[Python-ideas] Python Users Aren't Perfect
ned at nedbatchelder.com
Thu Dec 15 22:09:31 CET 2011
On 12/15/2011 3:59 PM, Tim Delaney wrote:
> On 16 December 2011 07:42, Ned Batchelder <ned at nedbatchelder.com
> <mailto:ned at nedbatchelder.com>> wrote:
> This is another place where Python is inconsistent. We're told,
> "lists are for homogenous sequences of varying length, like a C
> array; tuples are for heterogenous aggregations of known length,
> like a C struct." Then we define a function foo(*args), and
> Python gives us a tuple! :-(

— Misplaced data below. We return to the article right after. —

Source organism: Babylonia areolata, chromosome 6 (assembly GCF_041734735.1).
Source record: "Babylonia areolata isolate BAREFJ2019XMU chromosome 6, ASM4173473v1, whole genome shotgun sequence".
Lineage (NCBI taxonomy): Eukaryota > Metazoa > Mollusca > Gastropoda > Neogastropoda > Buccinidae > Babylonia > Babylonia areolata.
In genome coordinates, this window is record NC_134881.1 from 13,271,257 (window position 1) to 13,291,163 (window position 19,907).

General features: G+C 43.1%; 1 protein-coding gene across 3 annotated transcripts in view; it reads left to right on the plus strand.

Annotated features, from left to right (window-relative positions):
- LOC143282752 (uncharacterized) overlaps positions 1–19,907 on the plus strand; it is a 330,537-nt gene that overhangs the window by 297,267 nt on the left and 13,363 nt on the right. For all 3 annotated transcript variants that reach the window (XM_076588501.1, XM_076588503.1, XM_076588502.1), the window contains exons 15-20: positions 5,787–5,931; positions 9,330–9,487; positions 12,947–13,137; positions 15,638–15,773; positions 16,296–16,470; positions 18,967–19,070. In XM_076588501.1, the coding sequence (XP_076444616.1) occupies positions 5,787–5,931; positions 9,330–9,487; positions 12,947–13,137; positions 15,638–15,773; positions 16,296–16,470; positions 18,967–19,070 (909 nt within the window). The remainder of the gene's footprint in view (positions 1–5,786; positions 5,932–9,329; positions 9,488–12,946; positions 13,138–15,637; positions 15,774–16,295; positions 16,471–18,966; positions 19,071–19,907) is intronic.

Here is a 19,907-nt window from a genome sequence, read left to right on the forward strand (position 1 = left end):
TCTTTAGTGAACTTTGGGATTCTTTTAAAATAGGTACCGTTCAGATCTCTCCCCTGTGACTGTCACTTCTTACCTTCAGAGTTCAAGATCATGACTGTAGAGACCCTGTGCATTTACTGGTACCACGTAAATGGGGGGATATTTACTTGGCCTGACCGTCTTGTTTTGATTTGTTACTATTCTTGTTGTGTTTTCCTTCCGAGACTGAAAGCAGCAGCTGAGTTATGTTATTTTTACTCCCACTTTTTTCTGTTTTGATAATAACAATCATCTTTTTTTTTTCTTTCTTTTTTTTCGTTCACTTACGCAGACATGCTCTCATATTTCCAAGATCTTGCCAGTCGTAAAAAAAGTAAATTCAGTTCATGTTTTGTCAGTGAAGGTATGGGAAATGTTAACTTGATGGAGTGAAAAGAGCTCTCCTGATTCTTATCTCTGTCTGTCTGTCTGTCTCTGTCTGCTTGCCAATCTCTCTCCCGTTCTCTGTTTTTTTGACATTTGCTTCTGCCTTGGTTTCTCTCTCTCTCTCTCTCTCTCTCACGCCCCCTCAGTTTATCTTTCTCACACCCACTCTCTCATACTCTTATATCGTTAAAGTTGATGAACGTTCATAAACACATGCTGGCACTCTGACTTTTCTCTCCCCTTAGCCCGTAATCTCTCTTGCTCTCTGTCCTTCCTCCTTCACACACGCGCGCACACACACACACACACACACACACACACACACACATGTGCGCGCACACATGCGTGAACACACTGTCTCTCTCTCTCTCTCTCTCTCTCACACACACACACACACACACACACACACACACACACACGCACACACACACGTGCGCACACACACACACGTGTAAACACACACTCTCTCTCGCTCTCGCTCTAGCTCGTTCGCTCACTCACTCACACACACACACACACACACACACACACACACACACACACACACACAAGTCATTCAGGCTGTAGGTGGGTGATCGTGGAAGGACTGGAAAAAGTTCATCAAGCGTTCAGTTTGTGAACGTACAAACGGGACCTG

> How is that inconsistent? At the point where the tuple is constructed,
> it has a known length. And it's definitely a heterogenous aggregation.
> I think where you're getting confused is that you're thinking of a
> *single* struct definition for every tuple. But the concept you should
> have is that each tuple has its own struct definition. And with
> functions, the structure is defined at function call time.
Tim, this seems misguided to me. Finish that foo function definition:
it will *have* to have "for a in args:" Since I don't know the length
of args when I write the function, I have to treat it as an unknown
length. What good is a "structure" that changes length and definition
with every instance? I think you're trying too hard to fit the reality
into the theory.
> Tim Delaney
> Python-ideas mailing list
> Python-ideas at python.org
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